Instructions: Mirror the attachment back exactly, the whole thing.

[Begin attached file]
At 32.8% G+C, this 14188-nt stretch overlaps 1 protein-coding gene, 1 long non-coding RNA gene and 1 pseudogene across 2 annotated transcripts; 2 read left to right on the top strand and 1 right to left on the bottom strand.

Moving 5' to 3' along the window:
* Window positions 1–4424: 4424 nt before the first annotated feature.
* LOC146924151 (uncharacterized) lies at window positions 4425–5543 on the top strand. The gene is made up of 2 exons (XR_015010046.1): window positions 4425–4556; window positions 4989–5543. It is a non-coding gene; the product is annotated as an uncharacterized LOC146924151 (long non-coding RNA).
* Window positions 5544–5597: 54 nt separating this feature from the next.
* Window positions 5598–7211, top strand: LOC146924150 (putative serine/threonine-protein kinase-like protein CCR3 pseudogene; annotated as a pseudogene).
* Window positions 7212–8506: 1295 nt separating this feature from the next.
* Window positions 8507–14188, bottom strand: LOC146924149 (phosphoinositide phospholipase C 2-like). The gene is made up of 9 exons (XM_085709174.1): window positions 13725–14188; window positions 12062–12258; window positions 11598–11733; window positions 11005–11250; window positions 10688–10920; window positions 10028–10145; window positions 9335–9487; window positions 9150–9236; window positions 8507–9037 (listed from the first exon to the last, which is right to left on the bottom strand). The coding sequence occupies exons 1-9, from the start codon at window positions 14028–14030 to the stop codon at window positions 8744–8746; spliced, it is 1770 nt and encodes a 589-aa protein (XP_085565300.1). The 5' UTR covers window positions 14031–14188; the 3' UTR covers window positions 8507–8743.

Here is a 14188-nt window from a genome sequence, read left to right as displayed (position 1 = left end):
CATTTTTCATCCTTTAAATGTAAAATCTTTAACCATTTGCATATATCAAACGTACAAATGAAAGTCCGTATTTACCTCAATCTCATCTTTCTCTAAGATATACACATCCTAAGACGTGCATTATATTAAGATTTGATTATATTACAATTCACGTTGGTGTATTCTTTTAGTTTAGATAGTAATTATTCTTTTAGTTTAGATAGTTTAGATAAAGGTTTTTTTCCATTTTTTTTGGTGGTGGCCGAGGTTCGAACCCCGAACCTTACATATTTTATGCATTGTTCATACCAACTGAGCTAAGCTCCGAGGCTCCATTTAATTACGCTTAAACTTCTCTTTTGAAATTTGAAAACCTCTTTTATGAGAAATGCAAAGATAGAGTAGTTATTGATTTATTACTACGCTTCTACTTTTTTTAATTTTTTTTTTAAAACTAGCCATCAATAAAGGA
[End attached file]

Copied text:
At 32.8% G+C, this 14188-nt stretch overlaps 1 protein-coding gene, 1 long non-coding RNA gene and 1 pseudogene across 2 annotated transcripts; 2 read left to right on the top strand and 1 right to left on the bottom strand.

Moving 5' to 3' along the window:
* Window positions 1–4424: 4424 nt before the first annotated feature.
* LOC146924151 (uncharacterized) lies at window positions 4425–5543 on the top strand. The gene is made up of 2 exons (XR_015010046.1): window positions 4425–4556; window positions 4989–5543. It is a non-coding gene; the product is annotated as an uncharacterized LOC146924151 (long non-coding RNA).
* Window positions 5544–5597: 54 nt separating this feature from the next.
* Window positions 5598–7211, top strand: LOC146924150 (putative serine/threonine-protein kinase-like protein CCR3 pseudogene; annotated as a pseudogene).
* Window positions 7212–8506: 1295 nt separating this feature from the next.
* Window positions 8507–14188, bottom strand: LOC146924149 (phosphoinositide phospholipase C 2-like). The gene is made up of 9 exons (XM_085709174.1): window positions 13725–14188; window positions 12062–12258; window positions 11598–11733; window positions 11005–11250; window positions 10688–10920; window positions 10028–10145; window positions 9335–9487; window positions 9150–9236; window positions 8507–9037 (listed from the first exon to the last, which is right to left on the bottom strand). The coding sequence occupies exons 1-9, from the start codon at window positions 14028–14030 to the stop codon at window positions 8744–8746; spliced, it is 1770 nt and encodes a 589-aa protein (XP_085565300.1). The 5' UTR covers window positions 14031–14188; the 3' UTR covers window positions 8507–8743.

Here is a 14188-nt window from a genome sequence, read left to right as displayed (position 1 = left end):
CATTTTTCATCCTTTAAATGTAAAATCTTTAACCATTTGCATATATCAAACGTACAAATGAAAGTCCGTATTTACCTCAATCTCATCTTTCTCTAAGATATACACATCCTAAGACGTGCATTATATTAAGATTTGATTATATTACAATTCACGTTGGTGTATTCTTTTAGTTTAGATAGTAATTATTCTTTTAGTTTAGATAGTTTAGATAAAGGTTTTTTTCCATTTTTTTTGGTGGTGGCCGAGGTTCGAACCCCGAACCTTACATATTTTATGCATTGTTCATACCAACTGAGCTAAGCTCCGAGGCTCCATTTAATTACGCTTAAACTTCTCTTTTGAAATTTGAAAACCTCTTTTATGAGAAATGCAAAGATAGAGTAGTTATTGATTTATTACTACGCTTCTACTTTTTTTAATTTTTTTTTTAAAACTAGCCATCAATAAAGGA